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J Autoimmun. 1999 Mar;12(2):131-5.

High-titer autoantibodies against glutamic acid decarboxylase plus autoantibodies against insulin and IA-2 predicts insulin requirement in adult diabetic patients.

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Department of Internal Medicine, Tokyo Denryoku Hospital, Tokyo, Japan.


Antibodies against glutamic acid decarboxylase (GADA) is known to be a good predictive marker for insulin-dependency among adult diabetic patients. However, since not all of the GADA-positive patients will develop insulin requirement, we investigated whether other markers, that is, antibodies against IA-2 (IA-2A), insulin autoantibodies (IAA) and HLA class II type, would affect its predictive value for insulin requirement. Adult diabetic patients in the non-insulin-requiring stage were screened for GADA and registered in the study if positive. At the end of the follow-up period, 15 of the 43 GADA-positive patients required insulin. Among GADA-positive patients, the GADA titers of the insulin-requiring patients were significantly higher (199 U vs. 5.8 U, P<0.001) and high-titer GADA was more frequently detected among insulin-requiring patients (80%vs. 11%, P<0.0001). IAA was more frequently detected in insulin-requiring patients (40%vs. 0%, P<0.001), and IA-2A was detected only among insulin-requiring patients. Combinations of these three antibodies (GADA with either IAA or IA-2A) had 100% positive predictive value. In conclusion, the GADA test is a good screening test for predicting insulin requirement in adult diabetic patients and both the IAA and IA-2A tests are useful second line tests.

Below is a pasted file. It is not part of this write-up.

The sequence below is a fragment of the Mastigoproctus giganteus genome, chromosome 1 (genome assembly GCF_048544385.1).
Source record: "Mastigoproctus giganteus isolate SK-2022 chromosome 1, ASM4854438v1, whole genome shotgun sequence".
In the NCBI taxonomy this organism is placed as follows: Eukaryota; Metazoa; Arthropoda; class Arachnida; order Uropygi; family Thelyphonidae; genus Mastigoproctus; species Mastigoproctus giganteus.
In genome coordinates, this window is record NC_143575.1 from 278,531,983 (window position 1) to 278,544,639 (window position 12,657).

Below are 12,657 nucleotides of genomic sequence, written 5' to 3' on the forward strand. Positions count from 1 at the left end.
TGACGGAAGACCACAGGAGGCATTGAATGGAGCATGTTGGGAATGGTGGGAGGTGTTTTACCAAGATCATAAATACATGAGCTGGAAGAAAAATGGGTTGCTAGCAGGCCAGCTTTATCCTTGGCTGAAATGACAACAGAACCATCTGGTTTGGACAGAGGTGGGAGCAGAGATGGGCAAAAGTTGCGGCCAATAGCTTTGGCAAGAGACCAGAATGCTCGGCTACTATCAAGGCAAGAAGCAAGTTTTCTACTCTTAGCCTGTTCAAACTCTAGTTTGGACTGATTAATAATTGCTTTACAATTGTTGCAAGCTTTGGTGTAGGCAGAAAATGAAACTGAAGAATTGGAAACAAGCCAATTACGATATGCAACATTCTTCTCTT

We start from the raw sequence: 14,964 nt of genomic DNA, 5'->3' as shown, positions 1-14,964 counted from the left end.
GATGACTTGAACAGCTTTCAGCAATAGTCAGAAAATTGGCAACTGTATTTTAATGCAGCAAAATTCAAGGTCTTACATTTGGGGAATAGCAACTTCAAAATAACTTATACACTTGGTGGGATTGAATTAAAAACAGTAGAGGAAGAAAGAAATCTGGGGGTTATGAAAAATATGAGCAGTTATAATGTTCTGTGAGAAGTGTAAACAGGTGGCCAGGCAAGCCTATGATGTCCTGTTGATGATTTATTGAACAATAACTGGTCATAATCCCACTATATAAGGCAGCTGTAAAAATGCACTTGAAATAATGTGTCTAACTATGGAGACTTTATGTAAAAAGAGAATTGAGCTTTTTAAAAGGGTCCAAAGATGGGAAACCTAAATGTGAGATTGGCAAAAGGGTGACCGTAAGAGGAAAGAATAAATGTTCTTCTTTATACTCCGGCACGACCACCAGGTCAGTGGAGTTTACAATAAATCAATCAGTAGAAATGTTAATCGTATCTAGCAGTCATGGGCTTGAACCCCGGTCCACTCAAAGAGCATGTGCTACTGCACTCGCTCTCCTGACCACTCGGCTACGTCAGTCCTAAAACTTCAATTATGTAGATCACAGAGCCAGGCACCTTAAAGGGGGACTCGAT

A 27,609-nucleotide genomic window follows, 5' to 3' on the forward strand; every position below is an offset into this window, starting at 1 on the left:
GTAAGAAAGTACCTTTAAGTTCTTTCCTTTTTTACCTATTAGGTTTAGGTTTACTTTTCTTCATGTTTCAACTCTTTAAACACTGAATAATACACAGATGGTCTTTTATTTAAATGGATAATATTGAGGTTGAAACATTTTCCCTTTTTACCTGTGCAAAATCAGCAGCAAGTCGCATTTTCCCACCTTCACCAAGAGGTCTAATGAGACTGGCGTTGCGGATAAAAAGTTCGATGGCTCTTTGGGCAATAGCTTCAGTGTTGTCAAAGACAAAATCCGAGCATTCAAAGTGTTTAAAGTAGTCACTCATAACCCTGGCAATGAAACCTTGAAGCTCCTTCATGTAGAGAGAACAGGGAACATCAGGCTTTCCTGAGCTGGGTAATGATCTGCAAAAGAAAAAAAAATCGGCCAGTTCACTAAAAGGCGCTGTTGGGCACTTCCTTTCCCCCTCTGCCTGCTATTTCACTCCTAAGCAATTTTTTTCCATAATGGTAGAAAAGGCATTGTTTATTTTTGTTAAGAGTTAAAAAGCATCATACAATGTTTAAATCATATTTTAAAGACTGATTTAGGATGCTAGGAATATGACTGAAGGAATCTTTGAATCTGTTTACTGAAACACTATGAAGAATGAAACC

[Indexed for MEDLINE]

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